Park plans are moving forward. The Mercer Island City Council unanimously adopted the Aubrey Davis Park Master Plan at its Dec. 3 meeting.
The plan provides a long-term vision for the park and also serves as a tool to renegotiate the city’s maintenance agreement with the Washington State Department of Transportation (WSDOT). The park is primarily owned by WSDOT but maintained by the city.
The full scale plan and all its projects could cost about $63 million dollars. The goal is to have WSDOT share some of that cost.
The 60-page plan focuses on four key areas: Vegetation restoration, trails improvements, park improvements, and arts and place-making. The plan has a couple new projects and amenities updates, but focuses primarily on maintaining and preserving the park.
“Parks in a community bring people together no matter what,” said Ryan Daly, interim parks and recreation director. “To have this pass so positively after such a large community effort really demonstrates that.”
The plan is the product of a two-year community effort during which the city performed a great deal of outreach including hosting open houses, holding discussions and conducting online surveys. Plan information is published to the city’s Let’s Talk website (https://letstalk.mercergov.org/AubreyDavis).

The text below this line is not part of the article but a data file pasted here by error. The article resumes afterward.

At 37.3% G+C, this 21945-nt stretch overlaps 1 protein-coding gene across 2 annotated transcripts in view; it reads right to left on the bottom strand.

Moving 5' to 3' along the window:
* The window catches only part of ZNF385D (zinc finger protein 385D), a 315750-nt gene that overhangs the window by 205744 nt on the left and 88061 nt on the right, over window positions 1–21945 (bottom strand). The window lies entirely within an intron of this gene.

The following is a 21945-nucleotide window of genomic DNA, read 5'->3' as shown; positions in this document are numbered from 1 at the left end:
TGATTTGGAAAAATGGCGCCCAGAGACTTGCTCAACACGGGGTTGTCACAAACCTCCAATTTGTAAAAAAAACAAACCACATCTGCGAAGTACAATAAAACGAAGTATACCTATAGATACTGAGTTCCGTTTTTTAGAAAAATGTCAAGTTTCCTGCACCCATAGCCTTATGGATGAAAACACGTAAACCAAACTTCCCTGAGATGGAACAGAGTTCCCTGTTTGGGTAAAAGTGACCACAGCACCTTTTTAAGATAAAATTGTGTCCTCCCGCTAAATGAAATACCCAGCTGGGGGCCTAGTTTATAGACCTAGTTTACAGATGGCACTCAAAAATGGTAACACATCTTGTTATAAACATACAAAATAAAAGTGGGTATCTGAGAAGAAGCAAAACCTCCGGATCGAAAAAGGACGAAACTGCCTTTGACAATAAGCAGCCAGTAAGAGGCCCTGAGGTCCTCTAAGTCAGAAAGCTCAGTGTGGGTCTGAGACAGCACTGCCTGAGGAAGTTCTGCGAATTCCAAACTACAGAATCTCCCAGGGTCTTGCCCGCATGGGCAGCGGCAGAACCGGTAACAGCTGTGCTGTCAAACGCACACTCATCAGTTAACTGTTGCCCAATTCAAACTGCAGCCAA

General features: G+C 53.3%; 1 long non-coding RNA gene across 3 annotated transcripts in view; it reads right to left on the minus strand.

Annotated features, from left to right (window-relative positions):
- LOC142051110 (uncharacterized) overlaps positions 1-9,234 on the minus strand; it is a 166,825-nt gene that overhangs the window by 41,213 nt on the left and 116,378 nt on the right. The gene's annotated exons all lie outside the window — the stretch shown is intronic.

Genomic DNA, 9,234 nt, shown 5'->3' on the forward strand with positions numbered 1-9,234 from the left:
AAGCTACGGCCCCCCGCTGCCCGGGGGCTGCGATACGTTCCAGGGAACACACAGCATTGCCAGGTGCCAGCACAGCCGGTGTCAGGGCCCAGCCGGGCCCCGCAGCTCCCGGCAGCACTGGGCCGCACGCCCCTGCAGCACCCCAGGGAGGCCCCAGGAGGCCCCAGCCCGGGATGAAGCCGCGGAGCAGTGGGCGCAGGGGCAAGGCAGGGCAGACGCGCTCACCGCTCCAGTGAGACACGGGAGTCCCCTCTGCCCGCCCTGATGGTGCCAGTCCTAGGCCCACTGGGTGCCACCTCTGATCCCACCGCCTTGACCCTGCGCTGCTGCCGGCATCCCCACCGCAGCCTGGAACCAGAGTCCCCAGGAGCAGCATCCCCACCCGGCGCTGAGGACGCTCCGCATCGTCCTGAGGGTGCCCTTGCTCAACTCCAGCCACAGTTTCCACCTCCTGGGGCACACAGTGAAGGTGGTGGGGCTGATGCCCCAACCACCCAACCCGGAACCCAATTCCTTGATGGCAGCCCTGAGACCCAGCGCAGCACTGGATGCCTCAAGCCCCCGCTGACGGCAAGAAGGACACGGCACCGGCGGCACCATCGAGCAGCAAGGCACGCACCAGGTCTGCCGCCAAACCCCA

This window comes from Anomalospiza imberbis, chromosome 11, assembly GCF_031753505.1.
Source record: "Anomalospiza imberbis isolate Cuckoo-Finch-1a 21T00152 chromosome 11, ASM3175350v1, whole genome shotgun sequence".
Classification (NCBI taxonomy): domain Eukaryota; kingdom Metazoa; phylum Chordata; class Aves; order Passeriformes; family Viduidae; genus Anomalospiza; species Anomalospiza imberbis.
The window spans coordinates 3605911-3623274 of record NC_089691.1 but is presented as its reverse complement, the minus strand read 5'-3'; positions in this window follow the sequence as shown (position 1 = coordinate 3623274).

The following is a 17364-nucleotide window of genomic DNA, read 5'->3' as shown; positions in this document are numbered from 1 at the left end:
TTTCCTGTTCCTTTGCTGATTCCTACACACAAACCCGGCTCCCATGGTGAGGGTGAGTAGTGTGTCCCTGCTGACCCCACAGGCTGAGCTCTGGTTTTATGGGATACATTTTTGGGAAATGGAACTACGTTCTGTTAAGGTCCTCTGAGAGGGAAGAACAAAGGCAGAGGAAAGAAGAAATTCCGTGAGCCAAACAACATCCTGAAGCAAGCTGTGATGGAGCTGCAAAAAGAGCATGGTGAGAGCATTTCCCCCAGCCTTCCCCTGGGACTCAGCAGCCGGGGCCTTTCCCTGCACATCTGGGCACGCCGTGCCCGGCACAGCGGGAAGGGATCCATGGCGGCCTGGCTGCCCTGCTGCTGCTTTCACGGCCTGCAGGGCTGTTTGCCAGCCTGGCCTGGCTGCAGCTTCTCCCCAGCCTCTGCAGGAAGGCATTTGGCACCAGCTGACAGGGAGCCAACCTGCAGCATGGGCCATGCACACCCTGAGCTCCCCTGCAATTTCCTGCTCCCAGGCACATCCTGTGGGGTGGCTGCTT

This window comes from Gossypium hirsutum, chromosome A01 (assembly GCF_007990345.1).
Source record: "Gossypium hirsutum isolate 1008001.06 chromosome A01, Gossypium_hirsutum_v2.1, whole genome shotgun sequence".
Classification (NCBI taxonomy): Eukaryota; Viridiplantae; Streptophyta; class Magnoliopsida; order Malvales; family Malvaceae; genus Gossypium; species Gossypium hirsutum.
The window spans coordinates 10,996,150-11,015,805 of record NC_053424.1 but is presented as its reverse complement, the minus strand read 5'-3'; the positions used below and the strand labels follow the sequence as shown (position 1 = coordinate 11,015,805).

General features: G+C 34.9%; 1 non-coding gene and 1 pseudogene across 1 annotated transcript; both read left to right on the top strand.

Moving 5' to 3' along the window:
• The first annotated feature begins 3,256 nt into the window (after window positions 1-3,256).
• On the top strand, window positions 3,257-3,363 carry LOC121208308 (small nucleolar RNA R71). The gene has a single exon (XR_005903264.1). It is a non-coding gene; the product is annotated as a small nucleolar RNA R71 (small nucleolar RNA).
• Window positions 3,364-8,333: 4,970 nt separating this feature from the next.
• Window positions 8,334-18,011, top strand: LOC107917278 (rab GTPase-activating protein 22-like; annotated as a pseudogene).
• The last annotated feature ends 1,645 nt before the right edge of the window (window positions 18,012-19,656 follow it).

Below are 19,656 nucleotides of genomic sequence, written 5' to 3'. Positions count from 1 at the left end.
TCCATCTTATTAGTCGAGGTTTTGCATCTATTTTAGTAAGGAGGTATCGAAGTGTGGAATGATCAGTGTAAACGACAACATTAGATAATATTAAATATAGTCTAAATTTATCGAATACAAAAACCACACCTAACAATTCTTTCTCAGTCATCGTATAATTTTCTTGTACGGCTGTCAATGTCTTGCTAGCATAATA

Daly said it’s all thanks to the city council, parks and recreation commission, arts council, city staff and many involved residents that the plan has been successful.
“There were twists and turns. It took quite a bit of work to mold it into its final state, but it’s because of all the players that it passed unanimously,” Daly said. “I’m very excited.”
After the Nov. 4 council meeting presentation of the Draft Master Plan, staff received some feedback and requests for edits, and then made those revisions.
Daly said the only actual change project-wise that occurred in the form of an amendment during the Dec. 3 council meeting was to remove an optional informal soft surface trail.
Other than that, Daly said the city mostly made small edits to language and staff is now brushing things up to have a clean final document.
The plan not only provides an opportunity to work with WSDOT and potentially get them to share some of the costs, but also makes the city more eligible for receiving project grants. A Washington State Department of Commerce grant of $500,000 already was given to the Parks and Recreation department to improve park trail safety.
Now the city council has tasked the Parks and Recreation commission and the city manager to come up with a recommended scope of work for the grant specific to trail safety improvement. That scope of work is to be presented to the city council in the first quarter of 2020.
Since the plan is only conceptual, its individual projects will require planning and approval before anything can be carried out. Public input will continue to be gathered for those processes as well.
“It’s a lot of fun to be able to work with the community and have a positive outcome like this,” Daly said.
“That energized us,” he added, saying the plan gives staff a direction for their work.
He said there have been some conversations with WSDOT and the agency has been kept informed throughout the plan process, but they have not yet formally undergone renegotiation. He said the city will be sending WSDOT the plan for adoption soon.